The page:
None (dappleshark) wrote in poor_by_choice,

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Yay, dirt!

Alright, and another entry cross-posted from my own journal. Since there was interest in my strawbale post, I thought I'd share my real fascination, cob. Like bales, this can also be a very cheap building method and very durable:

So, last weekend we started working on the cob bench for natural building materials class. T'was great fun and I totally would love to build a house this way! In fact, I'd probably be out either working in the community garden or playing with cob right now if it weren't for the fact that it keeps raining. Ah well, I miss the rain and it makes everything smell good. Hopefully we get some more thunder, the lightning looks awesome over the mountains!

So, the day before the instructor and a couple friends with trucks went and picked up rocks to lay the foundation for the bench. The cob itself is made of clay soil, coarse river sand, and oat straw. I stopped off at the Farmer's Market (yay!) before heading over, so here's what it looked like when I got there:

Linda is filling in all the cracks and crevices with cob in this picture. It's amazing how much you can stuff into them!

At first we just glomped cob into the cracks, then we used these incredibly specialized and high-tech crevice tamping tools (okay, okay, wooden spoons from the Salvation Army in reality) to make everything really nice and solid.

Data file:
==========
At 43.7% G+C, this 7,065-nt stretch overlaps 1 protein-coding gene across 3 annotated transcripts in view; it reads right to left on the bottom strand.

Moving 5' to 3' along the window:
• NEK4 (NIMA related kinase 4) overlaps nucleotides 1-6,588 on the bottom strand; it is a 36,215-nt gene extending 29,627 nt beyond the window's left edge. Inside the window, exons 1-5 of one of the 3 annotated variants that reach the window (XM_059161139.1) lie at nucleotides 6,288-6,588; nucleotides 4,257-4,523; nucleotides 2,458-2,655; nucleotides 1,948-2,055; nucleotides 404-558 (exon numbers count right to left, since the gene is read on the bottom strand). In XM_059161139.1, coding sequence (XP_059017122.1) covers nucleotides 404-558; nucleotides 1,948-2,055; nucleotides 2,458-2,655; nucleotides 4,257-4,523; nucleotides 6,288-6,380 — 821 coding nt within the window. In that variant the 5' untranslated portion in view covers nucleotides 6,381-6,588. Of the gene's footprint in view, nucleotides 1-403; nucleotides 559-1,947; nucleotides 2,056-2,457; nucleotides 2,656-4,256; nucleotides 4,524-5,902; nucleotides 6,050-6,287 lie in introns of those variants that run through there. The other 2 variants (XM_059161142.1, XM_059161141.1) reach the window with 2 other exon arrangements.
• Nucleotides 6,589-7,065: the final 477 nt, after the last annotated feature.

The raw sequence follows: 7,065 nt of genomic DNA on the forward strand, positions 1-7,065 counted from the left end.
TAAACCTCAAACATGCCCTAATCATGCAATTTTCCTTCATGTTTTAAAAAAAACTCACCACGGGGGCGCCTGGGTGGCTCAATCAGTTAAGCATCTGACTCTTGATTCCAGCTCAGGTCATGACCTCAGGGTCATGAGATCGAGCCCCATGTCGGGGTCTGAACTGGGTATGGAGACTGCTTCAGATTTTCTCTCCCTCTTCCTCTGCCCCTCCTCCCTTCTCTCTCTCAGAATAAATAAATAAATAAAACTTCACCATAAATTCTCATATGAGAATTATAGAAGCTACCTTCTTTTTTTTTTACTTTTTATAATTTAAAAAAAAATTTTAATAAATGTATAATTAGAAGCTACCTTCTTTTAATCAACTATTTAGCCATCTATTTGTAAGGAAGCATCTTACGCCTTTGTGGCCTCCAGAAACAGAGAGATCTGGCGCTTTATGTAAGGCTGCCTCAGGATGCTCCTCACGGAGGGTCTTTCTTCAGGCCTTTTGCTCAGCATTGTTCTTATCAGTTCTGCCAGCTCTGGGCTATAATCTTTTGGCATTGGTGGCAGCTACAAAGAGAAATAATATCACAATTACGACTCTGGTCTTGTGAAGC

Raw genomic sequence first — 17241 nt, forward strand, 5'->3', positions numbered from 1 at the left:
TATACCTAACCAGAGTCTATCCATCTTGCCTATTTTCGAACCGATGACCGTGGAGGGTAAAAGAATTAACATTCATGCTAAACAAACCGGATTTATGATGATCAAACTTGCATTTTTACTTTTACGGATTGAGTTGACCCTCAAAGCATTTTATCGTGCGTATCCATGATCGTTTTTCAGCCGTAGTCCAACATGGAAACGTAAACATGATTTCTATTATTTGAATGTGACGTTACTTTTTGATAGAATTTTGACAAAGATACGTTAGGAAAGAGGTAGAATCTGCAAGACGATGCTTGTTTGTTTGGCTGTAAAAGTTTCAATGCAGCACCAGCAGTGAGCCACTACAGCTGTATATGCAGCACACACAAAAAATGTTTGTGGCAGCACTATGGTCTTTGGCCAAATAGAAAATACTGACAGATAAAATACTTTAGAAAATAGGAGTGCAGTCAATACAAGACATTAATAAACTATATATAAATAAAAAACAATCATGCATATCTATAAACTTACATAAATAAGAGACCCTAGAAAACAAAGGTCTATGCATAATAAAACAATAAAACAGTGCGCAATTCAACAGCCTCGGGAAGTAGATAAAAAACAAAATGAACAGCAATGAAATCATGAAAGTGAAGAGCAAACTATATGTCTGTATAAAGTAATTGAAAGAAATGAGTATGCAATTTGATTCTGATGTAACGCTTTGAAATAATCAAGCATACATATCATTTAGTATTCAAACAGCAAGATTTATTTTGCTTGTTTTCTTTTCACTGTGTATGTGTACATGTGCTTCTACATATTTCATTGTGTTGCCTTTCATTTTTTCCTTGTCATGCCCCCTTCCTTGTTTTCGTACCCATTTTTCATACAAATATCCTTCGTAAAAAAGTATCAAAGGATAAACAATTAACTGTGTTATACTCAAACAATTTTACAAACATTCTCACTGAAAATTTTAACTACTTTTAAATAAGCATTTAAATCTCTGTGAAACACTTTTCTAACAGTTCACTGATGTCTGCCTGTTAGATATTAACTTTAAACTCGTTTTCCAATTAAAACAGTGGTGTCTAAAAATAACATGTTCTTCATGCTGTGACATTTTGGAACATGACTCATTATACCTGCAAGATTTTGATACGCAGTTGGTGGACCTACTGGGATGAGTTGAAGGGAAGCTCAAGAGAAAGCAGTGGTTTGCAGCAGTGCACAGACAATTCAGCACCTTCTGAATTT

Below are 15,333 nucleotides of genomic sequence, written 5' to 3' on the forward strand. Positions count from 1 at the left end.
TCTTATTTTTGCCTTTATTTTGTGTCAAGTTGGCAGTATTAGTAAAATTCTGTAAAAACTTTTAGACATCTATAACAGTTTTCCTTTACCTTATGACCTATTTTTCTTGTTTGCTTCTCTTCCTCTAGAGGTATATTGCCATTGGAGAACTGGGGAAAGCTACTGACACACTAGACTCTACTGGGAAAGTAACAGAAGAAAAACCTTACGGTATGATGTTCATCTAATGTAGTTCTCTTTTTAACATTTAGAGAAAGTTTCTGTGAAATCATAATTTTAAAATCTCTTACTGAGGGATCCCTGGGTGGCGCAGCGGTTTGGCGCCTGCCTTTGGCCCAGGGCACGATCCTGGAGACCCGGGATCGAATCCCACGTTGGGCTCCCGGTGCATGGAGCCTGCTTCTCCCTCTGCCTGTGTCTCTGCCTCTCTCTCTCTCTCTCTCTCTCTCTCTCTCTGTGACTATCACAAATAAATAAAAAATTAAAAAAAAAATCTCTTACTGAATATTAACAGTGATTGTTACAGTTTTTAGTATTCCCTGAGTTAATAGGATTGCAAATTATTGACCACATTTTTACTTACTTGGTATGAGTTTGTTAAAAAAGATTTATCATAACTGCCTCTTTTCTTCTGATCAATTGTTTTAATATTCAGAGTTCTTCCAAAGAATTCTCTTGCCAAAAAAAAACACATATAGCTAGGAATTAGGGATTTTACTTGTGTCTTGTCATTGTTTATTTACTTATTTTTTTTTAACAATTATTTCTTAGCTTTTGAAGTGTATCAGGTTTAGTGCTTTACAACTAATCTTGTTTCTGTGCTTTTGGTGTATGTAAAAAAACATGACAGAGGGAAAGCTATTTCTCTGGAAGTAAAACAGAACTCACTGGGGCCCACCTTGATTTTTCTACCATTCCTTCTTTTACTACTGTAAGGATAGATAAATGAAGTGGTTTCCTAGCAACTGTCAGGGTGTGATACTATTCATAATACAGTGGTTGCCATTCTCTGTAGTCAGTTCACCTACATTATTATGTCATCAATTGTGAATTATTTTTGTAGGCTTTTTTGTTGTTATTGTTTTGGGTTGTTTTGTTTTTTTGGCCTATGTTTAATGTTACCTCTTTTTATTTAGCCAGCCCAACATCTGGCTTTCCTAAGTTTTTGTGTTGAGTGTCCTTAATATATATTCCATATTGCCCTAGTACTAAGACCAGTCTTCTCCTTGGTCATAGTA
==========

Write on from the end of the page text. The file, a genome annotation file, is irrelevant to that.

Here's a really cool guy in the class that I forgot the name of mixing up a small batch of cob. We used three scoops of clay soil to five scoops of sand. It's a lot harder work than it looks too, the stuff is really heavy and you really have to stomp down to get it to mix, but it's a lot of fun too. We only had four people when we started...

But then we got more! After the sand and soil are mixed, we added handfulls of straws. The straw acts to reinforce the cob, kinda like rebar.

You stomp for a while, then as the mixture starts getting too spread over, you grab the tarp and flip it. You know it is getting mixed to the right degree when it starts rolling over on itself like a burrito when you are flipping it (will get a picture of that next time). When it's all mixed, you form it into "loaves", like bread to carry over. That batch was our biggest, so we formed a chain and tossed the loaves to eachother. I was too busy cob tossing to take pics, sorry, but it was a pretty cool sight I promise!

Here was our progress for the day. We would have kept going, but we ran out of sand. We got all the cracks filled in and we're now building up the top of the bench.

We were orginally going to making this bench on campus, but they rescinded permission at the last minute, so we are doing it in Linda's yard instead. Our instructor, Liberty, is also in an advanced sculpture class, so she's welding a funky roof to go over it, like a bus shelter, should look really cool. Speaking of other cool things in Linda's yard, I also really loved her pond:

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